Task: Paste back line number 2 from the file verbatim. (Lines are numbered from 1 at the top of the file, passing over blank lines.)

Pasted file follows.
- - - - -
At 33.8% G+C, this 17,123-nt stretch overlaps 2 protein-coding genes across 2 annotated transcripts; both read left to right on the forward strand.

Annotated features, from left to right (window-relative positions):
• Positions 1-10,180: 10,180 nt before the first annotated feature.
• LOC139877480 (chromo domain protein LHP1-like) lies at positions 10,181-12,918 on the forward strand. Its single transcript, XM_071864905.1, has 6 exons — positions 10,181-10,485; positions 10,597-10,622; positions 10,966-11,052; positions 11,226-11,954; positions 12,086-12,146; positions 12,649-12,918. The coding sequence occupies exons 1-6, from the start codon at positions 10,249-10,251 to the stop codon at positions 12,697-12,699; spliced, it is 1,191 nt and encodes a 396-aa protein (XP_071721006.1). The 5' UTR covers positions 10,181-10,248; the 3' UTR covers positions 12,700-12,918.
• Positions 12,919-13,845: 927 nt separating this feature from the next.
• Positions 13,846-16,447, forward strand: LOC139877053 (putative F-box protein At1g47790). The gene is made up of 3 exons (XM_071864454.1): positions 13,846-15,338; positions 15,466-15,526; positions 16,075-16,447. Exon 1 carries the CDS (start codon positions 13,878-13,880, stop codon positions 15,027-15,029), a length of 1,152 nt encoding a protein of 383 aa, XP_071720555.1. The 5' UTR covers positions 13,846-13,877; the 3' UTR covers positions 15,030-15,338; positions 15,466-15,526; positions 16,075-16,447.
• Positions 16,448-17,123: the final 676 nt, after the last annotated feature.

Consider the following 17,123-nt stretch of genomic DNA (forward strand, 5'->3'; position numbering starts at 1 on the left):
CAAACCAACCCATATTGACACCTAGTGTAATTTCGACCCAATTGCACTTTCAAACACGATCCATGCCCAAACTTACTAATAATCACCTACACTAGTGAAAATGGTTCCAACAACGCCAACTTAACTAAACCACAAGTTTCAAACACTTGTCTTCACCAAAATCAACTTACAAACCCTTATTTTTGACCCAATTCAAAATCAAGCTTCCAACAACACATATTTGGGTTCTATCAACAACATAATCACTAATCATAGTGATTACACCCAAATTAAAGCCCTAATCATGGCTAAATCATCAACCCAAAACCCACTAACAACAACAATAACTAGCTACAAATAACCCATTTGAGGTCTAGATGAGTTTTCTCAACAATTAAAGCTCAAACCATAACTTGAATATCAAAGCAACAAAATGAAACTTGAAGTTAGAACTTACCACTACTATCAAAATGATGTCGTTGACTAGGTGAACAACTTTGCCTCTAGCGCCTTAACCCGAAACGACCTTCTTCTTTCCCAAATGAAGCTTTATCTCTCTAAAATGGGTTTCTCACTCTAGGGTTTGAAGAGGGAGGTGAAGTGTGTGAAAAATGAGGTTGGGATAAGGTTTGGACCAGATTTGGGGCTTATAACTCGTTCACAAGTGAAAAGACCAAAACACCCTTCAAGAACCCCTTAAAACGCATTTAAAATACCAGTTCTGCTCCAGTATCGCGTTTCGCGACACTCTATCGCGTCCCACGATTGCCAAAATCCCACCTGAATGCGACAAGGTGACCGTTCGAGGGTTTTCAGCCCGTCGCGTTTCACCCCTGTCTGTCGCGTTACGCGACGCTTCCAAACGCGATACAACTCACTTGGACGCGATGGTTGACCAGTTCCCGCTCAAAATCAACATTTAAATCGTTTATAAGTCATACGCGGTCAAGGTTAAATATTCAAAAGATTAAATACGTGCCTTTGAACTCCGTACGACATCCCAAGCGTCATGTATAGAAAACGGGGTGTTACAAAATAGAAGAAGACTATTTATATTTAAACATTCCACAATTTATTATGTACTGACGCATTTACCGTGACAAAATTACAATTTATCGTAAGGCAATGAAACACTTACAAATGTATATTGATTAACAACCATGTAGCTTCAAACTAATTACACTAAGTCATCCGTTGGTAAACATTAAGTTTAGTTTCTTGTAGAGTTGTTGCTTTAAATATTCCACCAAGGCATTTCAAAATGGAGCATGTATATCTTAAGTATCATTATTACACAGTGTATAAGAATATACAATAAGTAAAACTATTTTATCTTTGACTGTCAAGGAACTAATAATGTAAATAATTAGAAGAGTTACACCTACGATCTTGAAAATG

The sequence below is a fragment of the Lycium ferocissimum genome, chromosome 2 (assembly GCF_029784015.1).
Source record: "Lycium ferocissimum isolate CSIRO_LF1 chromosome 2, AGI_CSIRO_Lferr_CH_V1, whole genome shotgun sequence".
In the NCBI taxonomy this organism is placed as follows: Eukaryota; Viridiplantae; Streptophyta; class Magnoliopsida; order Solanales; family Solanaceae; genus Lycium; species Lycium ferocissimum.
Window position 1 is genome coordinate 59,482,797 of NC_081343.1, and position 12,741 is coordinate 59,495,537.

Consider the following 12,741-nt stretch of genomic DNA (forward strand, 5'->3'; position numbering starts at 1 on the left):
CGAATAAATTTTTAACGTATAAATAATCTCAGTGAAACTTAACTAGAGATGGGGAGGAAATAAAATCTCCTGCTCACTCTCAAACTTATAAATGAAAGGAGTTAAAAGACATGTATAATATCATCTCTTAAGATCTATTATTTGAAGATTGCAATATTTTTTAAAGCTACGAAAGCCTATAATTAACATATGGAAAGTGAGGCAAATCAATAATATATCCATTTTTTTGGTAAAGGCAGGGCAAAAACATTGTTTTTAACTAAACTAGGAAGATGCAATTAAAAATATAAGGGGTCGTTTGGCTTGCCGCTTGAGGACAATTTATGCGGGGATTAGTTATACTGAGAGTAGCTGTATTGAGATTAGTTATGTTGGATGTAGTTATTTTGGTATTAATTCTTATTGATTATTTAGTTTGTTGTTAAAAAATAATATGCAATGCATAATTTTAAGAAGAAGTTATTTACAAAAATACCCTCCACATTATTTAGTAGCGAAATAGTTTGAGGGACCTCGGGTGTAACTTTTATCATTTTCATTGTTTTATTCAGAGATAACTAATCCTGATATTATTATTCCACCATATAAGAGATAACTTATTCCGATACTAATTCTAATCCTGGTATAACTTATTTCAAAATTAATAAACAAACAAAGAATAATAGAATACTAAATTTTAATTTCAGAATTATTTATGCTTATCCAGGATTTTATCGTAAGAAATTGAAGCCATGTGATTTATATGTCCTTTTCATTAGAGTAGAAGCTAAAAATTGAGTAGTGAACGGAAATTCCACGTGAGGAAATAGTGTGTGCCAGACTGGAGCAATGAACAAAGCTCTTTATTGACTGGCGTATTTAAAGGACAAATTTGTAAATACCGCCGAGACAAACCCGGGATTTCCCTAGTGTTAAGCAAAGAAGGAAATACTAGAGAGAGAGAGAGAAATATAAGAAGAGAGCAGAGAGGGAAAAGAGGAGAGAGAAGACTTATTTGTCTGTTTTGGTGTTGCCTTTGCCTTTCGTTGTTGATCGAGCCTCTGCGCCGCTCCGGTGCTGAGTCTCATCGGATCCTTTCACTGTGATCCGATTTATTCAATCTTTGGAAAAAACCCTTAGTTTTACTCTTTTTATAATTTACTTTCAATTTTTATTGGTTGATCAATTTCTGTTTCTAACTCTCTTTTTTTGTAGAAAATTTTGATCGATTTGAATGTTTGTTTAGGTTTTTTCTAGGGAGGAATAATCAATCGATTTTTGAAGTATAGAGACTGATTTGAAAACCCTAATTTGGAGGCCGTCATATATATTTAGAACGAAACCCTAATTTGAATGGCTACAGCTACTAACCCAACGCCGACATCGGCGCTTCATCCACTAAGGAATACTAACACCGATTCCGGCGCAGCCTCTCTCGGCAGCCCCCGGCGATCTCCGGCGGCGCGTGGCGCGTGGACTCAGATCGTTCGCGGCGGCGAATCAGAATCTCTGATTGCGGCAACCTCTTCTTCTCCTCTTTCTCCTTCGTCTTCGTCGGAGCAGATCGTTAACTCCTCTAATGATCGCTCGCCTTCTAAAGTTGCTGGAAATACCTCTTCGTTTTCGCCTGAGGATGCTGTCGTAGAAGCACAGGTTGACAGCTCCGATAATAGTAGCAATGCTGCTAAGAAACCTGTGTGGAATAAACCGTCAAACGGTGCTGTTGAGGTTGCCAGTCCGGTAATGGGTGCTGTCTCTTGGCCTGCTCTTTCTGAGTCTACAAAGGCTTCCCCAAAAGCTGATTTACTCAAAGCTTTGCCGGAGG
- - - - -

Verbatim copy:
Annotated features, from left to right (window-relative positions):